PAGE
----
Sponsor and status
Jan 24, 1991
102nd Congress, 1991–1992
Died in a previous Congress
This bill was introduced in a previous session of Congress and was passed by the House on October 1, 1991 but was never passed by the Senate.
Resident Commissioner for Puerto Rico
Jan 24, 1991
Bills and resolutions are referred to committees which debate the bill before possibly sending it on to the whole chamber.
Aug 2, 1991
A committee has voted to issue a report to the full chamber recommending that the bill be considered further. Only about 1 in 4 bills are reported out of committee.
Oct 1, 1991
Passed House (Senate next)
The bill was passed in a vote in the House. It goes to the Senate next. The vote was without objection so no record of individual votes was made.
H.R. 655 (102nd) was a bill in the United States Congress.
A bill must be passed by both the House and Senate in identical form and then be signed by the President to become law.
This bill was introduced in the 102nd Congress, which met from Jan 3, 1991 to Oct 9, 1992. Legislation not enacted by the end of a Congress is cleared from the books.
How to cite this information.
We recommend the following MLA-formatted citation when using the information you see here in academic work:
Civic Impulse. (2018). H.R. 655 — 102nd Congress: For the relief of Juan Luis, Braulio Nestor, and Miosotis Ramirez. Retrieved from https://www.govtrack.us/congress/bills/102/hr655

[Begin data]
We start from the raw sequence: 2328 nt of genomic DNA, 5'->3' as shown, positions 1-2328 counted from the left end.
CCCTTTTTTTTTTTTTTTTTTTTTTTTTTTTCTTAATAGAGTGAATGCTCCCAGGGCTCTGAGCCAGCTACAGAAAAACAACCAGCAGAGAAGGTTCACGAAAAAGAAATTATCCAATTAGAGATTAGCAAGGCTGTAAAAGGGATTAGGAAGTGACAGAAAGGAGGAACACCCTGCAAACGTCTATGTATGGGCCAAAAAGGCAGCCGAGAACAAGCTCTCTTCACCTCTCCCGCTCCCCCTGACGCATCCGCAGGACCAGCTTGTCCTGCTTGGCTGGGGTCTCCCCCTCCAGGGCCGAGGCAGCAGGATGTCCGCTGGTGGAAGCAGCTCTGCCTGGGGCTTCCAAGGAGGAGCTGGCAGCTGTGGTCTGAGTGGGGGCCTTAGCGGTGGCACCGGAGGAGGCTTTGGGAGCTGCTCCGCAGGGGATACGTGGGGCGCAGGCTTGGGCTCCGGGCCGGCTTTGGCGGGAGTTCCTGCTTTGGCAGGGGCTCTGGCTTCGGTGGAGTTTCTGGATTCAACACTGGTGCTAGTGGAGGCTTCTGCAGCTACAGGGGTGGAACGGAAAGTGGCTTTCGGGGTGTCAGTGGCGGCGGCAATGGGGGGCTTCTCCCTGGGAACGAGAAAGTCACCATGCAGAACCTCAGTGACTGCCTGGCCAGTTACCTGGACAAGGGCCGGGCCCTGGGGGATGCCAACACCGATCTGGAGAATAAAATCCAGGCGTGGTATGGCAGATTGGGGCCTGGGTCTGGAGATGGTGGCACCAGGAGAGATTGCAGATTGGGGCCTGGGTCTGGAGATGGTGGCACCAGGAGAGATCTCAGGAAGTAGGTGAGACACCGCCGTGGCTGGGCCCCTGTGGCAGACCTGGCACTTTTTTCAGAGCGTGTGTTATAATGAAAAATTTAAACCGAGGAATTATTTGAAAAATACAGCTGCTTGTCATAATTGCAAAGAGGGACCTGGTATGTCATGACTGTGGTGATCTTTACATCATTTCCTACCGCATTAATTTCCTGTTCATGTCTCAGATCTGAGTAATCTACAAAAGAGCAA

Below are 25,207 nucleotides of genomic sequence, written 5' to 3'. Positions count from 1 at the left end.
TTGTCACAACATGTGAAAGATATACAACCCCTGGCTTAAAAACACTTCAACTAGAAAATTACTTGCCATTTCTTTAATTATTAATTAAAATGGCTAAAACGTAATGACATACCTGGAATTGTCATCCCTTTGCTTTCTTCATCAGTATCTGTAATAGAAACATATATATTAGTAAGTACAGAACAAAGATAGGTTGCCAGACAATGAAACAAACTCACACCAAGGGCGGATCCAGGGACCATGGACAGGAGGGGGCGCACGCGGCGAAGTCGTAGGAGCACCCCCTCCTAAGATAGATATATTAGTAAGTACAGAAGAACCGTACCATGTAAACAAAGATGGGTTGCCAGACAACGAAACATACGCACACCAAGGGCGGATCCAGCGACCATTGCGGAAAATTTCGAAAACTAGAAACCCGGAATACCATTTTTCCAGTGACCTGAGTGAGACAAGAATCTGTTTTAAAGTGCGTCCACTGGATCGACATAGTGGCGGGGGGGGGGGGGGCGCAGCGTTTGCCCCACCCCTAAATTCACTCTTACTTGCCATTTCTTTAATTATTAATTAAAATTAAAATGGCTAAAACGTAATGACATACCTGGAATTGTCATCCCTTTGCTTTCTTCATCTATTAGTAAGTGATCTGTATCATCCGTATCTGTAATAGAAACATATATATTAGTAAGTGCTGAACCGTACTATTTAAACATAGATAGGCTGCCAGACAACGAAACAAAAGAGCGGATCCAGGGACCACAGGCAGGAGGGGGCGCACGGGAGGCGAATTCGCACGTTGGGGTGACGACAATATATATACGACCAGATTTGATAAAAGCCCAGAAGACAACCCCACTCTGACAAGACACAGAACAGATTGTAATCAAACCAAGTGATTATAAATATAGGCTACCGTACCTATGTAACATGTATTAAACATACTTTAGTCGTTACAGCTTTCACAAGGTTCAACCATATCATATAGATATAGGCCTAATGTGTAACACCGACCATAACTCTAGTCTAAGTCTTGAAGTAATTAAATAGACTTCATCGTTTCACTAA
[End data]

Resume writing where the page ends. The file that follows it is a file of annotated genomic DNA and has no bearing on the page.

“H.R. 655 — 102nd Congress: For the relief of Juan Luis, Braulio Nestor, and Miosotis Ramirez.” www.GovTrack.us. 1991. March 19, 2018 <https://www.govtrack.us/congress/bills/102/hr655>
|title=H.R. 655 (102nd)
|accessdate=March 19, 2018
|author=102nd Congress (1991)
|date=January 24, 1991
|quote=For the relief of Juan Luis, Braulio Nestor, and Miosotis Ramirez.
Where is this information from?
GovTrack automatically collects legislative information from a variety of governmental and non-governmental sources. This page is sourced primarily from Congress.gov, the official portal of the United States Congress. Congress.gov is generally updated one day after events occur, and so legislative activity shown here may be one day behind. Data via the congress project.